Amazed, maybe

In the spring, a man's fancy lightly turns to wordplay.

Jessica Coffin
Lilacs bloom in Central Park in New York City.

Suddenly it’s May, and May seems everywhere. Or it May seem everywhere to a man or a Mayd who May be aMayzed at the possibilities.

May one Mayke such an observation without being considered contuMaycious?

Please don’t say no, say Maybe, as the songwriter May have said long ago. Does everything have to be gerMayne to the unrest in the world?

Hearing no Mayjor objections, I Mayntain that no other month reMayns echoing so Mayjestically in the public ear, all the way from Mayne to RoMaynia. It is a month that leaves one undisMayed, if one May say so.

“But yes,” as Maurice Chevalier used to chuckle, translating his native “May oui” for Americans whose French stops with “Maytre d’,” though they May have sung “DorMay vous?” in school.

The aniMayted child interrupts: “Put in, ‘If April showers bring May flowers, what do May flowers bring? Pilgrims!’ ”

Not exactly a puzzle worthy of Simenon’s Inspector Maygret, but not bad when delivered by a small feMayle priMayte with an uneMayciated grin as wide as Maynland China.

Meanwhile, it’s not too early to be thinking about June, which will soon be bustin’ out all over, recalled in a jeJune comment by a Juneior member of the household.

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Dear Reader,

About a year ago, I happened upon this statement about the Monitor in the Harvard Business Review – under the charming heading of “do things that don’t interest you”:

“Many things that end up” being meaningful, writes social scientist Joseph Grenny, “have come from conference workshops, articles, or online videos that began as a chore and ended with an insight. My work in Kenya, for example, was heavily influenced by a Christian Science Monitor article I had forced myself to read 10 years earlier. Sometimes, we call things ‘boring’ simply because they lie outside the box we are currently in.”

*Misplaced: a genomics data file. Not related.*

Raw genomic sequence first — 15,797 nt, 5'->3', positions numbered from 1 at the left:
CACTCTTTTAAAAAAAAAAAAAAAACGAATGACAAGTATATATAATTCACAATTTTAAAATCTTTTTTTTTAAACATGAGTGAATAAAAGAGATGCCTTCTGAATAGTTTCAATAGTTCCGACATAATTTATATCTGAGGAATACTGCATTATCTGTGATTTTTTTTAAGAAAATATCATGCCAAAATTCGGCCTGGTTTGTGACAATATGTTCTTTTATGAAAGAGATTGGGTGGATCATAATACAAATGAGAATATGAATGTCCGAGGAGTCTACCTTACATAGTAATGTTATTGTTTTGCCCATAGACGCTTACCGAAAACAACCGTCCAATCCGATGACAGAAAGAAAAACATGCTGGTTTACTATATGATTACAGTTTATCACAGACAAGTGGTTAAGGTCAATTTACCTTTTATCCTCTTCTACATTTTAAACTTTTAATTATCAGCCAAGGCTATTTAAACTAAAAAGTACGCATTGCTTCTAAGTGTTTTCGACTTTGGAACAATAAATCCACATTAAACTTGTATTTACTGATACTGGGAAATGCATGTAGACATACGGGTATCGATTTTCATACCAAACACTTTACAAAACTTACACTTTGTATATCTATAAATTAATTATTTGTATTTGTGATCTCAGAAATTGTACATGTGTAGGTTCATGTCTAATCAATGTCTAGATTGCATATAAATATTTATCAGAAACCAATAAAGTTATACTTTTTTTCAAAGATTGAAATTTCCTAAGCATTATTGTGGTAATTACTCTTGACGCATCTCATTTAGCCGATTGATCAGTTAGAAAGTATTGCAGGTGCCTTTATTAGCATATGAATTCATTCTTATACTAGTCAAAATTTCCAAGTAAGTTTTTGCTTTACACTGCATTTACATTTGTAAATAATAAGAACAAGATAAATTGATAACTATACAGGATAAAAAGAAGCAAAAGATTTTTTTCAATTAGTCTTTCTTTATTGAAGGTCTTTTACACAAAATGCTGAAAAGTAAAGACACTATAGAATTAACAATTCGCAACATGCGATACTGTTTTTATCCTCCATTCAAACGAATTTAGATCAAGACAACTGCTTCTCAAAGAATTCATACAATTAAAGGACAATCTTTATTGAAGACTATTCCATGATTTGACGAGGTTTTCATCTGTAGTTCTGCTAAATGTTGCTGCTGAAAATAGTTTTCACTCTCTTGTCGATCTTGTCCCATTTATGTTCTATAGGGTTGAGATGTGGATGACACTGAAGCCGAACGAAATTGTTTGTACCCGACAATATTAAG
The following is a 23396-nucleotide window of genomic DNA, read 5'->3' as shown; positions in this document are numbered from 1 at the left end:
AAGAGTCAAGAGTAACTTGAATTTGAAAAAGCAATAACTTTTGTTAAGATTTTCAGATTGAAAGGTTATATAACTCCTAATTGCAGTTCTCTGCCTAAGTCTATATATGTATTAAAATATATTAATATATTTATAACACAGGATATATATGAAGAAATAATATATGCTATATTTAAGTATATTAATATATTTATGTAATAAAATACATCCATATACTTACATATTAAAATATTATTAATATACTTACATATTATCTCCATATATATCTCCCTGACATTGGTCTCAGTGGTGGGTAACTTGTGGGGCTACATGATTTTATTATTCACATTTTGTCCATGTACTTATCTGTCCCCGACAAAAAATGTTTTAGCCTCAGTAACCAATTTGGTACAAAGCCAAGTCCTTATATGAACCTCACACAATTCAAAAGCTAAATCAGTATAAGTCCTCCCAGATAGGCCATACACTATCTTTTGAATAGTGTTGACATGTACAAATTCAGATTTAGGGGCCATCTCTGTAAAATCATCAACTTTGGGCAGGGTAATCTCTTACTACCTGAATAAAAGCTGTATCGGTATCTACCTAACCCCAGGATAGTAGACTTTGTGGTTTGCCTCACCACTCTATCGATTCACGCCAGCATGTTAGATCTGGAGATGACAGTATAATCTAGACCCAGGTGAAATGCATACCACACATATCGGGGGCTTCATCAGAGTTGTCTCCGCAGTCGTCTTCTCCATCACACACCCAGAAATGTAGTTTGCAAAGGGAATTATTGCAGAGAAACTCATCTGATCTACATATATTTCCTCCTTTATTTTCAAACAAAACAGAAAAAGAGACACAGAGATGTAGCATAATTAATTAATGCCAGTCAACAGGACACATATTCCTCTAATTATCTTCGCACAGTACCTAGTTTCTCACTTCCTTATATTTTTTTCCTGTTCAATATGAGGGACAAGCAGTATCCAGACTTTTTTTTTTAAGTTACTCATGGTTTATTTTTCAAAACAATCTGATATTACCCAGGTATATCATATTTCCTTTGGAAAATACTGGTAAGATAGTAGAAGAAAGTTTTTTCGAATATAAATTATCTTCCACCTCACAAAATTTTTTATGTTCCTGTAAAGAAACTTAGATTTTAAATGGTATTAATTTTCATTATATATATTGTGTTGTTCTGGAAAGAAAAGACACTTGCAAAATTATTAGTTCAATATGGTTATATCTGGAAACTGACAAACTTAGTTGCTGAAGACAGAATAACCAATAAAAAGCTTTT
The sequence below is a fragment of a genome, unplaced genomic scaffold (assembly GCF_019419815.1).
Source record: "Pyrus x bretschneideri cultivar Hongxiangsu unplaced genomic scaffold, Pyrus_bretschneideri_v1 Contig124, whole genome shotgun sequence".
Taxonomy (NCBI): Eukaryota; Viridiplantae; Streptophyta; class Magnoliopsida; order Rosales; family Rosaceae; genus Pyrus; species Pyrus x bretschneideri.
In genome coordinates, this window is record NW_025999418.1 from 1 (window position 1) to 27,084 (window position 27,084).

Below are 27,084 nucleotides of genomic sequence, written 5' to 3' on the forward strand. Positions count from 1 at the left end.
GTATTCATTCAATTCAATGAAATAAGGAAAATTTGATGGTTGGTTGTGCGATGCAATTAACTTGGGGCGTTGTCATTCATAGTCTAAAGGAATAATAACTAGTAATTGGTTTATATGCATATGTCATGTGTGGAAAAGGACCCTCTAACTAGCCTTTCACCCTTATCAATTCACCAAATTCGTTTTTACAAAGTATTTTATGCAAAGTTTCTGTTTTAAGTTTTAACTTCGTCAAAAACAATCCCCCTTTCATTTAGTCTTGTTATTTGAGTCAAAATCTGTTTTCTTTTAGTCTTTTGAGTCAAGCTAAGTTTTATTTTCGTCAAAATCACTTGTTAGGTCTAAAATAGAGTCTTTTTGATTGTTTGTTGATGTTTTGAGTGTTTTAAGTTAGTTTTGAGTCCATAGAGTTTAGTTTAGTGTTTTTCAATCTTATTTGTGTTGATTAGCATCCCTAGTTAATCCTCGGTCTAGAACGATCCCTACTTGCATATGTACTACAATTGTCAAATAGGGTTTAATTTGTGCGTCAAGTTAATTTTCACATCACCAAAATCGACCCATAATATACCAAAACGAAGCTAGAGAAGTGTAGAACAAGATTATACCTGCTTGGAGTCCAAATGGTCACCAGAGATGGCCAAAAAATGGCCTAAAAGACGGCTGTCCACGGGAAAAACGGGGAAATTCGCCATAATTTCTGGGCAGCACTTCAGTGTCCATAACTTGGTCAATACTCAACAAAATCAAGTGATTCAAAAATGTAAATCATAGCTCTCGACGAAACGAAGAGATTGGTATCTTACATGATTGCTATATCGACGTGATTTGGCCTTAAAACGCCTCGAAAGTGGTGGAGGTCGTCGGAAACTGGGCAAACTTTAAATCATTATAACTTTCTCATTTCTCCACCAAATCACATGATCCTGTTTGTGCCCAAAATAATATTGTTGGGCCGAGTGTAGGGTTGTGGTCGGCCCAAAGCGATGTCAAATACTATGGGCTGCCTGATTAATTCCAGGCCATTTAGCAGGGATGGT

If you were to come up with a punchline to a joke about the Monitor, that would probably be it. We’re seen as being global, fair, insightful, and perhaps a bit too earnest. We’re the bran muffin of journalism.

But you know what? We change lives. And I’m going to argue that we change lives precisely because we force open that too-small box that most human beings think they live in.

The Monitor is a peculiar little publication that’s hard for the world to figure out. We’re run by a church, but we’re not only for church members and we’re not about converting people. We’re known as being fair even as the world becomes as polarized as at any time since the newspaper’s founding in 1908.

We have a mission beyond circulation, we want to bridge divides. We’re about kicking down the door of thought everywhere and saying, “You are bigger and more capable than you realize. And we can prove it.”

If you’re looking for bran muffin journalism, you can subscribe to the Monitor for $15. You’ll get the Monitor Weekly magazine, the Monitor Daily email, and unlimited access to